A group of co-workers stare down a deadline. How will the project get done? This project has huge expectations. If this one fails, we’re all doomed.
The struggle: How to keep all stakeholders involved and engaged?
The typical answer: the status meeting.
On a recent flight, I happened to be sitting next to a woman who was painstakingly drafting meeting minutes from a recent status meeting.
I wasn’t deliberately peering into my seatmate’s laptop, yet I happened to steal a glance as I looked out the window. When I saw the meeting title: Status Meeting I did a double take? Did people conduct status meetings anymore? Was this a concept that people still believed in for true team accountability and transparency?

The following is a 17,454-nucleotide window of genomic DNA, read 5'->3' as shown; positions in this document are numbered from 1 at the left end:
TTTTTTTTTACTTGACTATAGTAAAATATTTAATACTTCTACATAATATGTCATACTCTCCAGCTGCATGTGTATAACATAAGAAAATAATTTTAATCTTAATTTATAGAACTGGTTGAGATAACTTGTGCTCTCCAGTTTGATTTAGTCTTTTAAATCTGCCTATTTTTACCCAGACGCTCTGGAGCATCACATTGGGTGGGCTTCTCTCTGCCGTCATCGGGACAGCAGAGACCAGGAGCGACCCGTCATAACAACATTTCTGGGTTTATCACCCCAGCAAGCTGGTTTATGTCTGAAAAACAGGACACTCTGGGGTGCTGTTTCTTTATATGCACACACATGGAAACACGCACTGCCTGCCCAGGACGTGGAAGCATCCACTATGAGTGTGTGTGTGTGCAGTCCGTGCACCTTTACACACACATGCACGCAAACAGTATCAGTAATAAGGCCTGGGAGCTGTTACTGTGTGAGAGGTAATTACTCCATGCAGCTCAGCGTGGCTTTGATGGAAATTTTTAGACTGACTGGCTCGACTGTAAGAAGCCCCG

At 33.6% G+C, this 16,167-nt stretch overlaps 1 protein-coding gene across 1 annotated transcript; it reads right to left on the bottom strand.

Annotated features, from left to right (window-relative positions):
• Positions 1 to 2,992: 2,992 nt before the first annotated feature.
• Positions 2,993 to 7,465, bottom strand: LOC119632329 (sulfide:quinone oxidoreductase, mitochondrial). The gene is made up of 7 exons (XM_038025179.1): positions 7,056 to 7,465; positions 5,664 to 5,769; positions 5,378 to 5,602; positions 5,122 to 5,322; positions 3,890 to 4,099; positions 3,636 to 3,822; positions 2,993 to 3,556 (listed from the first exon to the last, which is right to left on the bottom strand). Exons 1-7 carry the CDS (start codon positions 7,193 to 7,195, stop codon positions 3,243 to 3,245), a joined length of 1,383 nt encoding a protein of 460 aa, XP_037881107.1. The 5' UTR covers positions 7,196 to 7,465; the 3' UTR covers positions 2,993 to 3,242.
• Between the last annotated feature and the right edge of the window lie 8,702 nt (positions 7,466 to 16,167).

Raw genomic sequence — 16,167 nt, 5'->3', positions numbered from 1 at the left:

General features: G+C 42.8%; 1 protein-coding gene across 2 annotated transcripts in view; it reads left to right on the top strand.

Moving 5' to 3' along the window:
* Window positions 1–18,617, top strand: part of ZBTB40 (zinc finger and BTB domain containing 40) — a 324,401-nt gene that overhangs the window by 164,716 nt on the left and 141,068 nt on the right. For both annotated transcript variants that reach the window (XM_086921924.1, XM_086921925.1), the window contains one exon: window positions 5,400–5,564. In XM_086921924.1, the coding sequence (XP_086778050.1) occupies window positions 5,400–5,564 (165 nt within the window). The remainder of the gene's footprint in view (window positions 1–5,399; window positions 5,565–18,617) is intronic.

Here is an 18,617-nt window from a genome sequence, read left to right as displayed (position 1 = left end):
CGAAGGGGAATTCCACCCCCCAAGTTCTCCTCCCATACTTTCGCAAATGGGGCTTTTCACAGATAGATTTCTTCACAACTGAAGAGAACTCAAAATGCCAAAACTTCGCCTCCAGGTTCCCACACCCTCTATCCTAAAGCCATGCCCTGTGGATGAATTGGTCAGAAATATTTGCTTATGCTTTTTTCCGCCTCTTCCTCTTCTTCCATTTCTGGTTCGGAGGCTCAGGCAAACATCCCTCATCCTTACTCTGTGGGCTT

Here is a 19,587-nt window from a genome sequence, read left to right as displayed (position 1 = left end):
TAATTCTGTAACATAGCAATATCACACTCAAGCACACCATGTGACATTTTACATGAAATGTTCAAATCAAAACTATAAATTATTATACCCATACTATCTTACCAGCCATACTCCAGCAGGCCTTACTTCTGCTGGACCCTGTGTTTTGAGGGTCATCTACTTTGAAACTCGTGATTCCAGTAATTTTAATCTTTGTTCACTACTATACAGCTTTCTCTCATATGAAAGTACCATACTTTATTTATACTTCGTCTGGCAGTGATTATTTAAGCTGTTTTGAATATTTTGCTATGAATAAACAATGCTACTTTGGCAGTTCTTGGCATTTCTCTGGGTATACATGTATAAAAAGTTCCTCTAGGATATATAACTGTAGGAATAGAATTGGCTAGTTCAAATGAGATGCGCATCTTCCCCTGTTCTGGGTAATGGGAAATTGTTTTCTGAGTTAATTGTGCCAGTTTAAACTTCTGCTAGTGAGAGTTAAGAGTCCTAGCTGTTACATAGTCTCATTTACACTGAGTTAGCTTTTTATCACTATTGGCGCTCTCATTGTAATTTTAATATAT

For the past 5 years, I’ve been fully engrossed in the world of agile, and I hope to never go back.
In agile, there are no status meetings. They’d be considered a waste of valuable time and resources.
A major upgrade from the dull, dry status meeting is the daily standup, a daily, short, focused meeting that centers the team to answer 3 questions:
- What have you completed since yesterday?
- What do you plan on completing today?
- Is there anything that’s impeding your work?
Who wants to sit in a room and get status with 10 other colleagues? Conversations drift; people stare at watches; (when will this end?) Disengagement lingers; morale plummets.
Stop the status meetings. Look into agile. It’s not a scary, scientific concept. Bottom line: it drives results for you, your team, and your business.
Until next time,